Monday, October 10, 2011

Some Facts from the PWA

A few facts I picked up at the Writers Police Academy.

Those air tanks firefighters wear are compressed air, not oxygen.  Oxygen is highly flammable - the last thing you want to take into a fire.  But the air tanks are highly pressurize which makes them very dangerous.  One instructor made the comparison of blowing up a balloon and letting it go.



Air tanks ready to go.
 Prisoners prefer cops use their street names in detention (jail, not prison) because they don't want other prisoners to learn their real names.  This is partially to protect their families, partially so others won't give that name the next time they're arrested.

The concrete walls and/or floor in many prison provide a way for prisoners to fashion weapons by shaving or shaping items against the rough surface.  (And yet, many cells are still constructed this way.)

Sgt. Catherine Netter talking about jail cells.
Not all gunshot wounds create an external bleed.  If there is not exit wound, the victim could bleed out internally with very little visible blood. 

Blood evidence usually falls into one or more of the following: 
  • Passive - drops, clots, pooling;
  • Projected - arterial spurts, cast off splashes; 
  • Transfer - smears, wipes, tracks;
  • Misc - voids, fly spots.  What's a fly spot?  It occurs when a fly lands in the blood, then lands somewhere else at the scene.  Lots of flies can confuse the scene.

Types of blood splatter.

In gunshot wounds inflicted at close range, it is common to have blood splatter inside the gun barrel.

The K9 officer, Joy, pictured below is trained in Dutch.  This is her native tongue; plus, it makes it difficult for suspects to try to counter her handler's commands.

Joy is the one looking up.
One of the advantages to Bioterroism is cost.  To inflict the same casualty rate using conventional weapons it would cost $2,000, using nuclear weapons - $800, chemical weapons - $600, Anthrax - $1.


Dr. Denene Lofland conducts our session on bioterrorism.

Pepper spray can cause death in certain situations.  Cocaine use causes an elevated heart rate.  Pepper spray also elevates the heart rate.  Using pepper spray to subdue a violent suspect who has previously used cocaine could bring on a fatal heart attack. 

And last but not least - no matter what you see on TV, female detectives and/or crime scene investigators do NOT come to work wearing four inch heels, short skirts, or low cut blouses (no cleavage!).  Forget the long flowing tresses, too.  Hair is worn short or pinned up.  Think slacks with belt loops (need the belt for holster, cuff pouch, etc.), shirts, usually some sort of jacket to cover the weapon, and flat shoes or boots - not slip ons because "you'll run right out of them if you have to chase someone".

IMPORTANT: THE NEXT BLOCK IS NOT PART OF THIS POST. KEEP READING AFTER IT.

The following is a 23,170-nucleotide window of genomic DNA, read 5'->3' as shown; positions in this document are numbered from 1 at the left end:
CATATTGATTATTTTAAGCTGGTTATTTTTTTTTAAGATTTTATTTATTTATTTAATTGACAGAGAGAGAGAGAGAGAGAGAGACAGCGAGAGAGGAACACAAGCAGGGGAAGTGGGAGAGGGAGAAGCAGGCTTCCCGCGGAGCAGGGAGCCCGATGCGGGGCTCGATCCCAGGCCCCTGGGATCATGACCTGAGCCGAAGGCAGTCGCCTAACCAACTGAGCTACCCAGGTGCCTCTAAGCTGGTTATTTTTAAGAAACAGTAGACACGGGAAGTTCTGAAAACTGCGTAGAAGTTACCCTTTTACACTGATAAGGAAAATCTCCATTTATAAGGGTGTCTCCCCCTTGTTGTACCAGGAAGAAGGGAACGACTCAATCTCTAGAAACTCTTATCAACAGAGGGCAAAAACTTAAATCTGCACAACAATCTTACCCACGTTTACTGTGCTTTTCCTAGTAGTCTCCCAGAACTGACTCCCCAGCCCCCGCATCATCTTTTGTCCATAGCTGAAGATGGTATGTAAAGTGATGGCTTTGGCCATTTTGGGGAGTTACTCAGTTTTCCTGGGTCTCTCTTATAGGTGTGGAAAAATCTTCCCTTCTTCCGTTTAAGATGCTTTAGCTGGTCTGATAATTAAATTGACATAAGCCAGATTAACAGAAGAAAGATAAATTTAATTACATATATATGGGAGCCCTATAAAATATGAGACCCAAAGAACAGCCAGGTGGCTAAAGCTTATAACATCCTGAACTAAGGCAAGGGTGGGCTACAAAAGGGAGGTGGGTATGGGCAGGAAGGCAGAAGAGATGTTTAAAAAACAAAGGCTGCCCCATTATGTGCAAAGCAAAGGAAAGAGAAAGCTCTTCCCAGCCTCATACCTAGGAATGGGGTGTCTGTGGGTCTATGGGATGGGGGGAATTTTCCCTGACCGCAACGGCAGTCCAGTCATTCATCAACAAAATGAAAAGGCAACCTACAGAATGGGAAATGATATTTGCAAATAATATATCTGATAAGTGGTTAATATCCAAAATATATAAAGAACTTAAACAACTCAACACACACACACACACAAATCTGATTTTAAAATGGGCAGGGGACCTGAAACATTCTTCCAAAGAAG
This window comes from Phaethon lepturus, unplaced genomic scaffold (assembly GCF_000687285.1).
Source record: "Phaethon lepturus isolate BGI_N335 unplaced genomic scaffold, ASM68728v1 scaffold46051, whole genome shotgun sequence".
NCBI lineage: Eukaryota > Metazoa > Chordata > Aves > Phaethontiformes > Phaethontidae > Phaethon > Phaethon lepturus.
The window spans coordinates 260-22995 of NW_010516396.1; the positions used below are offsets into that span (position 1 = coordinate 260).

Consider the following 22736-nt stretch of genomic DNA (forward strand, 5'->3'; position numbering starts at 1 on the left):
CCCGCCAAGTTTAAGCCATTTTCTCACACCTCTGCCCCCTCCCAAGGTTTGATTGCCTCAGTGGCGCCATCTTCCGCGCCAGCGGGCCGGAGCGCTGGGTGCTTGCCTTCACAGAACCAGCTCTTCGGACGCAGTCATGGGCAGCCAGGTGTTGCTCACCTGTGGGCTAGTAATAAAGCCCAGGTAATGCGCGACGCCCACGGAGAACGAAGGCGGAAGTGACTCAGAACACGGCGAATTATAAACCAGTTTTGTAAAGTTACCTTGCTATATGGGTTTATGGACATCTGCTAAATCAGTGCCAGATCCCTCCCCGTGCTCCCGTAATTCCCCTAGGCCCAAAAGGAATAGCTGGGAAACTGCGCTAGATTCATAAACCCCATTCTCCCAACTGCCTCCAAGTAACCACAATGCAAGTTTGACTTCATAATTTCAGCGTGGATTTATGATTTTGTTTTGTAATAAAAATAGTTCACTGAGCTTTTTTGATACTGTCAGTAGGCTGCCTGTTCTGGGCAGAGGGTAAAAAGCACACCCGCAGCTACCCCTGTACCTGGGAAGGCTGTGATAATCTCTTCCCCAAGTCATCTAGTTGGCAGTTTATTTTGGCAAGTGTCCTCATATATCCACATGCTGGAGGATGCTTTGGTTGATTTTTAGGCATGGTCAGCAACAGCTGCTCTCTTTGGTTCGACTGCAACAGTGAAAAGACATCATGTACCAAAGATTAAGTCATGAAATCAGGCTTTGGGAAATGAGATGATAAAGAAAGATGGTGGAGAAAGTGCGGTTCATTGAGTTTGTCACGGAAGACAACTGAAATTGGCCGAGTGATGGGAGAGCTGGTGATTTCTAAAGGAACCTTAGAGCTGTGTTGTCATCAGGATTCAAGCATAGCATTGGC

That's it for today.  Did you learn anything new?

Come by on Wednesday to learn the winner of last week's Caption Contest.

Groaner of the Day:  Police found a criminal shot to death with exit wounds but no entry wounds. It was determined to be an inside job.

16 comments:

GigglesandGuns said...

Very clever with the Dutch dog and I had no idea about the Bioterroism.

I really missed the groaners all week ;-)

Mary

Maria Zannini said...

I knew about the compressed air because Greg's on the industrial fire brigade. And I know it's common for dogs to be trained in other languages--especially shutzhund training.

But I didn't know the other things.

And I was shocked--shocked I tell you, that women police officers don't wear stilettos and low cut blouses. TV has ruined me for real life. LOL.

Mason Canyon said...

Very interesting facts. I especially like the fact that the dogs are trained in a different language. When you mentioned the four inch heels I thought of Body of Proof and the outfits the main character wears. Cute groaner.

Mason
Thoughts in Progress
Freelance Editing By Mason

Mike Keyton said...

And last but not least - no matter what you see on TV, female detectives and/or crime scene investigators do NOT come to work wearing four inch heels, short skirts, or low cut blouses (no cleavage!).

And the men?

Seriously, interesting stuff. Thanks

LD Masterson said...

Aw, Mary - If I'd known you missed them, I would have e-mailed you a couple. *grin*

LD Masterson said...

Maria - And here I was basing my writing on all the stuff that HAD to be true - I saw it on TV.

LD Masterson said...

Mason - Yup, Body of Proof is a good example of what not to wear.

LD Masterson said...

Mike - Oh I think short skirts nad cleavage are okay for the guys.

Not to mention sunglasses that get dramaticly removed or replaced at critical moments.

Cate Masters said...

The facts fascinate me, but it fascinates me more that the police share these facts with writers. Is it a fundraiser for them? I wonder if they consider skewing the facts to suit themselves? Hmmm. :)

Arlee Bird said...

The ingenuity of prisoners to innovate from whatever is available to them is pretty amazing. I guess when you've got time on your hands all you have to do is think up new ways of getting past the law.

These are pretty interesting facts that you've been presenting.


Lee
Tossing It Out

LD Masterson said...

Cate - I think they get so frustrated with all the wrong information put out by TV and movies, they just want somebody to get it right.

LD Masterson said...

Arlee - It was an interesting weekend.

Jemi Fraser said...

The women's clothing doesn't surprise me :) but some of the other stuff is new to me! Very interesting!!

Liz Fichera said...

Such fascinating stuff! And thank you for confirming the clothing attire of real police women detectives. (That's why I can't stand to watch the CSI shows...)

LD Masterson said...

Jemi - The clothes thing is pretty much common sense but I guess that doesn't stop TV from getting it wrong.

LD Masterson said...

Liz - I should do a post asking what crime shows have the most outragous outfits.